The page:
The delivery of HIV-1 envelope (Env) trimer-based immunogens on the surface of nanoparticles holds promise to promote immunogenicity with the aim of inducing a potent, durable and broad neutralizing antibody (bnAb) response. Towards that goal, we examined the covalent conjugation of Env to 100 nm and 200 nm silica nanoparticles (SiNPs) to optimize conjugation density and attachment stability. Env was redesigned to enable site-specific cysteine-mediated covalent conjugation while maintaining its structural integrity and antigenicity. Env was anchored to different sized SiNPs with a calculated spacing of 15 nm between adjacent trimers. Both particle sizes exhibited high in vitro stability over a seven-day period. After attachment, 100 nm particles showed better colloidal stability compared to 200 nm particles. Importantly, the antigenic profile of Env was not impaired by surface attachment, indicating that the quaternary structure was maintained. In vitro Env uptake by dendritic cells was significantly enhanced when Env was delivered on the surface of nanoparticles compared to soluble Env. Furthermore, multivalent Env displayed efficiently activated B cells even at Env concentrations in the low nanomolar range. In mice, antibody responses to nanoparticle-coupled Env were stronger compared to the free protein and had equivalent effects at lower doses and without adjuvant.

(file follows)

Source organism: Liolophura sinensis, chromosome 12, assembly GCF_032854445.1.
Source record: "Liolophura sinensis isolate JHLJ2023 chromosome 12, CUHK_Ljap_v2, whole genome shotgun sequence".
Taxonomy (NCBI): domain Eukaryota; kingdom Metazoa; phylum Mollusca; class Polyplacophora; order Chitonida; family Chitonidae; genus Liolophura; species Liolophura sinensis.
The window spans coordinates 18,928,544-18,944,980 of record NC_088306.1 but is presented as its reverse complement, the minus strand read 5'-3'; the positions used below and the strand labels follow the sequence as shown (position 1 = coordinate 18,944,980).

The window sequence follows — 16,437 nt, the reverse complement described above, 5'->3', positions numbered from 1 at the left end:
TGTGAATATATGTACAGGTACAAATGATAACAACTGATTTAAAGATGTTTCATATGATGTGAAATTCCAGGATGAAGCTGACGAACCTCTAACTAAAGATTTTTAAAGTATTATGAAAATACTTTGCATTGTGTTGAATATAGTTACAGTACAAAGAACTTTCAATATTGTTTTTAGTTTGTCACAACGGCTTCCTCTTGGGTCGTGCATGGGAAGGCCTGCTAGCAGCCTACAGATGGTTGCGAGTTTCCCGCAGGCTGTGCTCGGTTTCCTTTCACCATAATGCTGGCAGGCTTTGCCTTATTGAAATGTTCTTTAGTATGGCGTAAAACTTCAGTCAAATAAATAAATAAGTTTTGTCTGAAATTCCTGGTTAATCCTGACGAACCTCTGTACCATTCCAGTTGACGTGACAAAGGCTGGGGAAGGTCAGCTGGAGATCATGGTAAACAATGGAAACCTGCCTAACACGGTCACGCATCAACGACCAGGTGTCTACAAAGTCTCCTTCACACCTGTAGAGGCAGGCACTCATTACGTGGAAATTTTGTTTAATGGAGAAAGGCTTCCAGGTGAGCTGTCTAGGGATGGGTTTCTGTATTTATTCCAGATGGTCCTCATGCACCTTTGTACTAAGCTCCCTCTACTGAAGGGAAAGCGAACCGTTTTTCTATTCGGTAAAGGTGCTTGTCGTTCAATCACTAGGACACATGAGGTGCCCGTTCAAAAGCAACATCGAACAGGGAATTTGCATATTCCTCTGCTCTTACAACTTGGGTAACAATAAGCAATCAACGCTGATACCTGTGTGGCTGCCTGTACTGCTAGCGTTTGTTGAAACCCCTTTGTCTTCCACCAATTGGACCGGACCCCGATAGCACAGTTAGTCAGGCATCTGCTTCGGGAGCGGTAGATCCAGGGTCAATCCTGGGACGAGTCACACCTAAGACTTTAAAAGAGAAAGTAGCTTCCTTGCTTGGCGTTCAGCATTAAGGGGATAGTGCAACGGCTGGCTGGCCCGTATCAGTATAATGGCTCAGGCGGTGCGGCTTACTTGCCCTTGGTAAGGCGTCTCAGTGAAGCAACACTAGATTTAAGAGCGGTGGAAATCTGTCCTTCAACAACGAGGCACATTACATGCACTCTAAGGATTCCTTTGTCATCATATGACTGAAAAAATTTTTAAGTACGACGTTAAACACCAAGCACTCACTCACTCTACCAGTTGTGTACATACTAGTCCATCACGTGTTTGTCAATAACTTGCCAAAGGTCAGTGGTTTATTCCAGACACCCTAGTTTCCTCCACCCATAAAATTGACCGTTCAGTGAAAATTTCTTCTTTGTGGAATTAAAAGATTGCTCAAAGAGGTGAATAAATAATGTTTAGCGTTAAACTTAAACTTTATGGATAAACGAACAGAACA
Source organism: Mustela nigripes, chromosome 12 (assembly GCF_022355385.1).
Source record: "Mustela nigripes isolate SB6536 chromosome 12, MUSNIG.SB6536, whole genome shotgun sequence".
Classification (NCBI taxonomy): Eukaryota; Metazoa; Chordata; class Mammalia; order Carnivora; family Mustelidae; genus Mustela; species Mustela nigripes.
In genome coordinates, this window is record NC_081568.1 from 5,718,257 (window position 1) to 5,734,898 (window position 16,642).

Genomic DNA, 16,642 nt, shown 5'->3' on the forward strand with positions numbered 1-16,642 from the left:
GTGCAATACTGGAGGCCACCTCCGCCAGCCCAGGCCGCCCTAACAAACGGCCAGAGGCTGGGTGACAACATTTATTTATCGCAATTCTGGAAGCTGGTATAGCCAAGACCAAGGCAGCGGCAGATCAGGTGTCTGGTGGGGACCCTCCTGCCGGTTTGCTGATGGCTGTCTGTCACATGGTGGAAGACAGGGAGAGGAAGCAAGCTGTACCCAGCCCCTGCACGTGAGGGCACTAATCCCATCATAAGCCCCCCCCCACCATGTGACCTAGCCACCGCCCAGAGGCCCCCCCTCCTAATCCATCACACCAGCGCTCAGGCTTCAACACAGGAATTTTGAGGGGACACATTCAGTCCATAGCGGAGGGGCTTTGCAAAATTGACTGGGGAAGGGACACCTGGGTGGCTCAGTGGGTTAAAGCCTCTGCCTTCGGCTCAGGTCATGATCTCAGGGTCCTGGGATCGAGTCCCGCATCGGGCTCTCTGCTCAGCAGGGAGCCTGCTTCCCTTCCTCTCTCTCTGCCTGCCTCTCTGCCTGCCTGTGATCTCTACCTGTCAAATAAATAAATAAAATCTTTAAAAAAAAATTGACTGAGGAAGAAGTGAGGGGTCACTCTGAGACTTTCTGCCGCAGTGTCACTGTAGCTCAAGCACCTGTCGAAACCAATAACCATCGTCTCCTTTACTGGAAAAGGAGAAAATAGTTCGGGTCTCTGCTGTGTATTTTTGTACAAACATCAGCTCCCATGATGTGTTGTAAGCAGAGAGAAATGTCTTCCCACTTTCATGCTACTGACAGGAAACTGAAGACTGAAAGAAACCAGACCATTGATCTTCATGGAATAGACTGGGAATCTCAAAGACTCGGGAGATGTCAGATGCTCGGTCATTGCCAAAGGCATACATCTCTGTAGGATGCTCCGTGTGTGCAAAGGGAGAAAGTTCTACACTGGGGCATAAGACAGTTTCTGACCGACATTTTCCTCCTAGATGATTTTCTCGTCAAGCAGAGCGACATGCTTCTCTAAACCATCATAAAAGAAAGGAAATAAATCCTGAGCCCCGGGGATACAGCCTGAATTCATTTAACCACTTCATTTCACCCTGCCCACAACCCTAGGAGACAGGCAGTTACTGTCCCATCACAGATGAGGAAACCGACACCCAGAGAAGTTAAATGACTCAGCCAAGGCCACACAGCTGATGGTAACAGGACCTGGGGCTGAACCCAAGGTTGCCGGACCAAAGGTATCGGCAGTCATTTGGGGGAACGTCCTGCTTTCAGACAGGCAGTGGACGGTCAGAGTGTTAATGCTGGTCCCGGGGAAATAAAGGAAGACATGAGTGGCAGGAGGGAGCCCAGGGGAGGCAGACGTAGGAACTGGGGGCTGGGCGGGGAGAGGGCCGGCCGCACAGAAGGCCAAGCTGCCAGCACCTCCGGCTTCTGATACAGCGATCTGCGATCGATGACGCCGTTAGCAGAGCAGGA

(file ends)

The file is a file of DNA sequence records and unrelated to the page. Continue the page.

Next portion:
Institute of Medical Microbiology and Hygiene, Molecular Microbiology (Virology), University of Regensburg, 93053 Regensburg, Germany.